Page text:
Dads play a necessary and important role in the life of a child. Positive interactions with dad affect every stage of childhood development, Lois Collins reported for the Deseret News.
And famous fathers are no exception. Despite demanding careers, athletes are just as necessary in their children's lives.
Here are eight athletes who have vocalized their love of fatherhood.
New Orleans Saints quarterback Drew Brees (9) plays with his son Baylen during their NFL football training camp in Metairie, La., Saturday, Aug. 3, 2013.
Dad: Drew Brees
Kids: Baylen, Bowen, Callen and one on the way.
Team: New Orleans Saints
"There's nothing like being a father. It's the greatest thing in the world," Brees told CBS News in a 2012 interview.
News anchor Lara Logan then said, "It kind of dwarfs football, huh, when you're a dad?"
Brees responded, "There's no doubt. It puts everything in perspective."
Drew Brees talked to The Daddy Files about the importance of planning his busy schedule around his kids.
"During the season there’s not a lot of time, but I try to structure my whole schedule around where the kids are gonna be — home from school or awake from a nap or when I can read them a book before bedtime, bathe them — just quality time with them," Brees said.
"Especially Mondays and Tuesdays, everything is around them.”
New Orleans Saints quarterback Drew Brees shares a moment with his son Baylen after defeating the Indianapolis Colts during the NFL Super Bowl XLIV football game in Miami, Sunday, February 7, 2010. The Saints won 31-17.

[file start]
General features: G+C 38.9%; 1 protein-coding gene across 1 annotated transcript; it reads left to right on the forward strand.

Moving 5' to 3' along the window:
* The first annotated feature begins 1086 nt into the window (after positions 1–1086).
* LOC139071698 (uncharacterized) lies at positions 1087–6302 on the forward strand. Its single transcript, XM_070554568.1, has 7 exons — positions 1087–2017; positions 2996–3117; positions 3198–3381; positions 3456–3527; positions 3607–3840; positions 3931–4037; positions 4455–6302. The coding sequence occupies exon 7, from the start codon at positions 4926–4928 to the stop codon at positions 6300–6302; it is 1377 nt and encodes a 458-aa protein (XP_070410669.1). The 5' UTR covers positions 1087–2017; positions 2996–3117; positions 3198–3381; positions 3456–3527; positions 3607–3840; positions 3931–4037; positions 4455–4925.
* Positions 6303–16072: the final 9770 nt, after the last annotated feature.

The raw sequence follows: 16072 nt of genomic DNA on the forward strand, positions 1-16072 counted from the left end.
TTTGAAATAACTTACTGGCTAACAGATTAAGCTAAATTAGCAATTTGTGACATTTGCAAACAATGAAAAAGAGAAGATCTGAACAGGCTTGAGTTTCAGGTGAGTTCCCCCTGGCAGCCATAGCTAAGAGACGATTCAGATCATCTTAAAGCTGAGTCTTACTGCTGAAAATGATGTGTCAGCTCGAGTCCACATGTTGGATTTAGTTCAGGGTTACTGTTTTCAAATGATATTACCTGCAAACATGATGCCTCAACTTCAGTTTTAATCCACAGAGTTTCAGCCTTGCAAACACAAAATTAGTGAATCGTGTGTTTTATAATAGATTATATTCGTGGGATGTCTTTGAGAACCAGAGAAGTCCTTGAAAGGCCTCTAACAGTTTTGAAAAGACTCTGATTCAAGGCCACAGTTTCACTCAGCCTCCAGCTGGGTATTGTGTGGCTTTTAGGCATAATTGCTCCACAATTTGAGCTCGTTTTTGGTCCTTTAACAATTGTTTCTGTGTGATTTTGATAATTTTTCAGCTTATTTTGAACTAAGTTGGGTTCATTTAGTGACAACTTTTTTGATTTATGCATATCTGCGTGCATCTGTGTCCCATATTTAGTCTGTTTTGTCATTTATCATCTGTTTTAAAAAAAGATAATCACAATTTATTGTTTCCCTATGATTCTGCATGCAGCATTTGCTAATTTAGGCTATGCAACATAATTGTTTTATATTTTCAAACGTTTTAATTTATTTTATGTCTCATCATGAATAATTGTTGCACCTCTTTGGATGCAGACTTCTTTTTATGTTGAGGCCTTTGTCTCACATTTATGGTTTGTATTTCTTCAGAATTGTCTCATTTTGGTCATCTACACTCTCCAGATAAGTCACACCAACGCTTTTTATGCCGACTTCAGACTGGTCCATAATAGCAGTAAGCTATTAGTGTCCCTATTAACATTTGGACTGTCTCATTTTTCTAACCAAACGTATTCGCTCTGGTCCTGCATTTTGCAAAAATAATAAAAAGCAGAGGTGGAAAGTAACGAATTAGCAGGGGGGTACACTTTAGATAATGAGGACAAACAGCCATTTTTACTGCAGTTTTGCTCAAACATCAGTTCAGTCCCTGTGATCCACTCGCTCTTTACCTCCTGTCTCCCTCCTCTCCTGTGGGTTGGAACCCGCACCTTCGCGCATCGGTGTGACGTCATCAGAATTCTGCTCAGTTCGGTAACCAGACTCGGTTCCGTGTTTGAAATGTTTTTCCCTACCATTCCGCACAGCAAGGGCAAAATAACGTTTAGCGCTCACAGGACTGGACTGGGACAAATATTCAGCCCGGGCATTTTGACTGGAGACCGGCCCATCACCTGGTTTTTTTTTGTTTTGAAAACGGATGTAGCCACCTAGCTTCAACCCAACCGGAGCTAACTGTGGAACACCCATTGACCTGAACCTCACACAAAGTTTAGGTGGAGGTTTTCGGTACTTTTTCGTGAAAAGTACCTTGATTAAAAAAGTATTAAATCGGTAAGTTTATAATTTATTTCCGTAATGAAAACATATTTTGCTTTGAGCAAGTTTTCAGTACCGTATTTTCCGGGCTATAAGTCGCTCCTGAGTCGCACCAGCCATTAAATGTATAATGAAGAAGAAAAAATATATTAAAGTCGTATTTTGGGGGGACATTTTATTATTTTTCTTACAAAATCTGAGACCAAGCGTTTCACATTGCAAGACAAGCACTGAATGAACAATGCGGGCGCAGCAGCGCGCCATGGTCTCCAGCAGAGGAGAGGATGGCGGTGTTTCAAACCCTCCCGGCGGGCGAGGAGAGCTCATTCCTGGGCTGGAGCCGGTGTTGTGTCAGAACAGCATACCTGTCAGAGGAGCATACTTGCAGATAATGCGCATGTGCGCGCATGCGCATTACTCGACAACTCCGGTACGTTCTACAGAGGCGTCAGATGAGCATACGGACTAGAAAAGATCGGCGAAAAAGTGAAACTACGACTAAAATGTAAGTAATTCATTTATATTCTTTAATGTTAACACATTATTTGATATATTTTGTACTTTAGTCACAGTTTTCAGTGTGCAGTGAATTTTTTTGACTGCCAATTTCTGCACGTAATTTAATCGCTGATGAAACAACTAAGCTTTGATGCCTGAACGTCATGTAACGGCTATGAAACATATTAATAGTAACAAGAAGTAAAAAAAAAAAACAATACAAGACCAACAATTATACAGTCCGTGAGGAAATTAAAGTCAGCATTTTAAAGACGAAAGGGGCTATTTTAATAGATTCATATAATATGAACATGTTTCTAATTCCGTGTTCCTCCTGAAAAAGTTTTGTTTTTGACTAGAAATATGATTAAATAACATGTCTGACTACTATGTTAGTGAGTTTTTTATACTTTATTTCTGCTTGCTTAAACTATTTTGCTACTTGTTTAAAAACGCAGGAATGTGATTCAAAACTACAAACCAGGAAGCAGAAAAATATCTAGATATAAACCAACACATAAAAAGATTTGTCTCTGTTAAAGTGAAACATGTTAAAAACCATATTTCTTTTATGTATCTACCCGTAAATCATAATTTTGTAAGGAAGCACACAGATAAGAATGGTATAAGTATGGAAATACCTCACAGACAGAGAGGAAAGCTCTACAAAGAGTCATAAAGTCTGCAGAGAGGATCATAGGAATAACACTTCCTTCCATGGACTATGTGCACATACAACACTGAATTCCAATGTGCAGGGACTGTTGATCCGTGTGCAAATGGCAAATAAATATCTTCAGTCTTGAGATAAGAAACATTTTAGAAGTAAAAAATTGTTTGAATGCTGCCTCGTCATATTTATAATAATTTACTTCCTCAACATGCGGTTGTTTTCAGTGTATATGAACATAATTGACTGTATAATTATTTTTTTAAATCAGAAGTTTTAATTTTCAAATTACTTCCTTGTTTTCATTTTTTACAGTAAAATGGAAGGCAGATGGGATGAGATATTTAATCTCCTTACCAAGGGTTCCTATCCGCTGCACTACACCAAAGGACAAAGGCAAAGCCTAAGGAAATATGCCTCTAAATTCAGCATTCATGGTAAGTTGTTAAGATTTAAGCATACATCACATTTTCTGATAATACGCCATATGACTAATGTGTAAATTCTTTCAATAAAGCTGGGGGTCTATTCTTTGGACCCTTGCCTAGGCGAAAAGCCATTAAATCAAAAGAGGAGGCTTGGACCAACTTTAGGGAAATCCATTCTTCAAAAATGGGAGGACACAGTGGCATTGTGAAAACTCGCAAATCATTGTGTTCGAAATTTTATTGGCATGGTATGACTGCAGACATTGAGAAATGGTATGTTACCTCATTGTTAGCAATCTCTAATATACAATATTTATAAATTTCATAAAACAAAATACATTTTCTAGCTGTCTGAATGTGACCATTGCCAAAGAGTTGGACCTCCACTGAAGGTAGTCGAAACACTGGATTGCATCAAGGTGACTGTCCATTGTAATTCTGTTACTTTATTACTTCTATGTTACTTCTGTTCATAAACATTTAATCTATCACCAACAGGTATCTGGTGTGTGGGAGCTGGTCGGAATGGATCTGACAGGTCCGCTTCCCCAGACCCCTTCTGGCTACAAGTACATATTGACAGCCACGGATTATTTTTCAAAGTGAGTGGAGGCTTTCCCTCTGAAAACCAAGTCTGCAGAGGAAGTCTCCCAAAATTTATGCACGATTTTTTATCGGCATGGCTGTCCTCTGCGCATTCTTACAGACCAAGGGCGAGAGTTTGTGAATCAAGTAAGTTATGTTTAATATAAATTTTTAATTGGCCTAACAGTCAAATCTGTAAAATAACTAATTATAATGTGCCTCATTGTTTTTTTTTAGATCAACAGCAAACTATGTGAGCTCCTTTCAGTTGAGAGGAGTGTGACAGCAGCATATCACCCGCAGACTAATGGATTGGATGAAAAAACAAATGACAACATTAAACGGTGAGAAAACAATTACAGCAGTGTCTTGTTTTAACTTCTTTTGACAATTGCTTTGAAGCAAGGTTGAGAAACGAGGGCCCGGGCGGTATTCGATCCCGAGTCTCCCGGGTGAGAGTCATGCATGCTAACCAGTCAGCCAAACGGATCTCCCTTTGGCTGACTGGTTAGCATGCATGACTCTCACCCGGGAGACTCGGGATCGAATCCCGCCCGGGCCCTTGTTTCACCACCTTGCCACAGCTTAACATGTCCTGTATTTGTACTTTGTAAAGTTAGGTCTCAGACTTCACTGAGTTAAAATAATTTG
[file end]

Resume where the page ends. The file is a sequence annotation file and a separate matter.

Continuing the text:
Drew Brees posted this picture on Twitter and wrote:
"Family selfie at Disneyland! Don't worry Callen, there's no germs on that handrailing. Lol."
Dad: Chris Paul
Kids: Chris and Camryn
Team: Los Angeles Clippers
When asked how he felt about having kids, Paul explained that it was something he continually prepared for.
"You definitely have to take deep breaths and you have to understand what's taking place. She's the one that's experiencing all the body changes, but it's an experience for the husband, too," Paul said in an interview with My Life as a Dad.
"I was reading the book 'What to Expect When Expecting,' and stuff like that. So every flight our team got on I was in to that book: what's happening this month, what's happening that month, what's the baby look like now."
During an interview with My Life As a Dad, Chris Paul was asked to share one lesson he has learned as a father of two.
"Every dad is different, because you don't know their work schedule, and things like that. But I say this as it pertains to me, the most valuable thing that you have is your time," Paul told My Life As a Dad.
"I couldn't care less how much money you make, or anything like that. I tell people all the time my kids are the most important thing to me, and being with them and being around them.
"Anytime I have to go somewhere it kills me, I hate it. I hate traveling now because my son is old enough and he'll tell me, 'Dad I'm going to miss you while you're gone. Why are you leaving me?'
"... It kills me to know that there are times where my son will be playing in basketball games or something, and I won't be there. So time, that's one thing your kids will never forget. They may not remember something about money, but they will remember whether or not you were there when they needed you."
West Team's Chris Paul of the Los Angeles Clippers holds the most valuable player trophy with his son, Chris Paul after the NBA All-Star basketball game Sunday, Feb. 17, 2013, in Houston.